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SECONDARY COLD FRONTS

Sometimes there is a tendency for a trough of low pressure to form to the rear of a cold front, and a secondary cold front may develop in this trough. Secondary cold fronts usually occur during outbreaks of very cold air behind the initial outbreak. Secondary cold fronts may follow in intervals of several hundred miles to the rear of the rapidly moving front. When a secondary cold front forms, the primary front usually tends to dissipate and the secondary front then becomes the primary front. Secondary fronts usually do not occur during the summer months because there is rarely enough temperature discontinuity.

COLD FRONTS ALOFT

There are two types of upper cold fronts. One is the upper cold front associated with the warm occlusion that is discussed later in this unit. The other occurs frequently in the areas just east of mountains in winter. This cold front aloft is associated with mP air crossing the mountains behind a cold front or behind a cold trough aloft and a very cold layer of continental polar air lying next to the ground over the area east of the mountains. The area east of the Rocky Mountains is one such area in the United States. When warm maritime tropical air has moved northward from the Gulf of Mexico and has been forced aloft by the cold cP air, and cool mP air flows over the mountains, it forces its way under the warm mT air aloft. The resulting front then flows across the upper surface of the colder cP air just as if it were the surface of the ground. All frontal activity in this case takes place above the top of the cP layer. Figure 4-3-3 shows an example of this type of front and the synoptic structure.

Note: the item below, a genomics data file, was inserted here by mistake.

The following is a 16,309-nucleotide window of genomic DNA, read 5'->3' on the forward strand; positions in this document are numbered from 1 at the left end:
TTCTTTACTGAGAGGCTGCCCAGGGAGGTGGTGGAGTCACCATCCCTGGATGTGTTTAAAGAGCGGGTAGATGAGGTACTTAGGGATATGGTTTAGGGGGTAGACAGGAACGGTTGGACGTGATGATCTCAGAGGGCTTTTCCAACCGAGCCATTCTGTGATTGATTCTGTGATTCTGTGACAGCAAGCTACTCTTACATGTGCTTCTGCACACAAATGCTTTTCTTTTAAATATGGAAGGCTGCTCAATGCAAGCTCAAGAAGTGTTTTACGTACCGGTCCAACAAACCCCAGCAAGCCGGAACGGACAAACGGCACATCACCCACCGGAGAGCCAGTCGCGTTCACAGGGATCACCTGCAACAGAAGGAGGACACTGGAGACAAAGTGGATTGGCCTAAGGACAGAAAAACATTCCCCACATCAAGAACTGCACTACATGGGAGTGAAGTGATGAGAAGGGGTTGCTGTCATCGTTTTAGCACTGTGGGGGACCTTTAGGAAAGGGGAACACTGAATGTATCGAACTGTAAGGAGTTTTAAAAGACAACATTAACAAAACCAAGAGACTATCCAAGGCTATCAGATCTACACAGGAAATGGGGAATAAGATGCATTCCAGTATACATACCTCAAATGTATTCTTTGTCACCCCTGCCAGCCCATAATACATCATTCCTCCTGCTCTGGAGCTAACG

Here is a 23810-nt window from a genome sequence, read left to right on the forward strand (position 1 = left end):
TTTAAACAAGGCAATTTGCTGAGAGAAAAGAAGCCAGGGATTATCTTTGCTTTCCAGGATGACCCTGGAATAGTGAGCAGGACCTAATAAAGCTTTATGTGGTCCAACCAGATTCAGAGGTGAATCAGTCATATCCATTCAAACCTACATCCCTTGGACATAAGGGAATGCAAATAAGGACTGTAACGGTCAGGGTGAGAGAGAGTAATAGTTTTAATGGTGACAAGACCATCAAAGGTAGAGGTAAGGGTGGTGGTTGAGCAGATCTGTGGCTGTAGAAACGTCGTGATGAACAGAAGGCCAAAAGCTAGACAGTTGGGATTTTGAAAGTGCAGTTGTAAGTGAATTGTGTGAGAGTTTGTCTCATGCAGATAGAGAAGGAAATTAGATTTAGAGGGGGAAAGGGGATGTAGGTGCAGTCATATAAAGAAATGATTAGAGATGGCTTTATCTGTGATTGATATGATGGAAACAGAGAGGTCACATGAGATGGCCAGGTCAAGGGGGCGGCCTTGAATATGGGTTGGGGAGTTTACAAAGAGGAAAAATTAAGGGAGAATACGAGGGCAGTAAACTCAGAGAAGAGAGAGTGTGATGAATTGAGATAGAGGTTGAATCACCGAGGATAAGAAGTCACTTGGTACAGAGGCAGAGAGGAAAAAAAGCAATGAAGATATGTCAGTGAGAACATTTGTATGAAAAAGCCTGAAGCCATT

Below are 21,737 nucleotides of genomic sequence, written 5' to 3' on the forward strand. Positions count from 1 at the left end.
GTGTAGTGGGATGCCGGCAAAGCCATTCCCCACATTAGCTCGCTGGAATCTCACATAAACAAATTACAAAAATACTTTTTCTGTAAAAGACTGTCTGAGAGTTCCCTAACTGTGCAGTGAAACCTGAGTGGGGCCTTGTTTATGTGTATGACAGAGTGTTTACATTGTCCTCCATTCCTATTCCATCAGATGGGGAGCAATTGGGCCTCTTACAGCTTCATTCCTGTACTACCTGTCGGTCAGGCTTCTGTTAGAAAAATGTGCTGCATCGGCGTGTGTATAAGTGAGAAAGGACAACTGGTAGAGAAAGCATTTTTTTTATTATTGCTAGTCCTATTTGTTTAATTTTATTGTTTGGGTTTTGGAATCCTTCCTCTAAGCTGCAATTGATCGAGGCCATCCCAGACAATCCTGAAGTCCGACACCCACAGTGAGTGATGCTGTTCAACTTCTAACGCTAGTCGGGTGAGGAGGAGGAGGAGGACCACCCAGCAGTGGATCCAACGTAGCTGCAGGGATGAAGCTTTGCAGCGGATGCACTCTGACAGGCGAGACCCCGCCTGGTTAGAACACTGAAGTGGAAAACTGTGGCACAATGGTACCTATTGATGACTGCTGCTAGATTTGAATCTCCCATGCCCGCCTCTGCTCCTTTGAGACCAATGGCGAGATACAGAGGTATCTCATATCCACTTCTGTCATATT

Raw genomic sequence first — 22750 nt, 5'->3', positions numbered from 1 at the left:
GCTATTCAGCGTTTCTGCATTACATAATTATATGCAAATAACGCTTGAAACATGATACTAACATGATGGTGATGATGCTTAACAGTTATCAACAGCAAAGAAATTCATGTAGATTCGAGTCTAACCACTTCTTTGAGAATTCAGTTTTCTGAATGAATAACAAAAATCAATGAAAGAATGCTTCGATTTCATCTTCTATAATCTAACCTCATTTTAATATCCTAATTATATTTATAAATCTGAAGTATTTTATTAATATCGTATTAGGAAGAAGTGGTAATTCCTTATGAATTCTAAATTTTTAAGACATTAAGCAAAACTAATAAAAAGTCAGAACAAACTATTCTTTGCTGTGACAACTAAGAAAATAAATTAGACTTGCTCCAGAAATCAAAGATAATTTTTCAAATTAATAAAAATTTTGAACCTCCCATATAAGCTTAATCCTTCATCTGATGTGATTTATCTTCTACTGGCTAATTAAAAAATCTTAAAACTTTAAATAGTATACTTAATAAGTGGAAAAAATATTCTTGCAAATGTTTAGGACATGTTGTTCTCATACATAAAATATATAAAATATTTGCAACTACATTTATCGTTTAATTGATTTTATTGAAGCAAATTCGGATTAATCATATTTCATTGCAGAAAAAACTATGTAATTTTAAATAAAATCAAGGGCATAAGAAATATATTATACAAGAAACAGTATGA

Weather from cold fronts aloft can produce extensive cloud decks and blizzard conditions for several hundred miles over the Midwestern plains.

Learning Objective: Describe instability and squall lines and their relationship to cold fronts.

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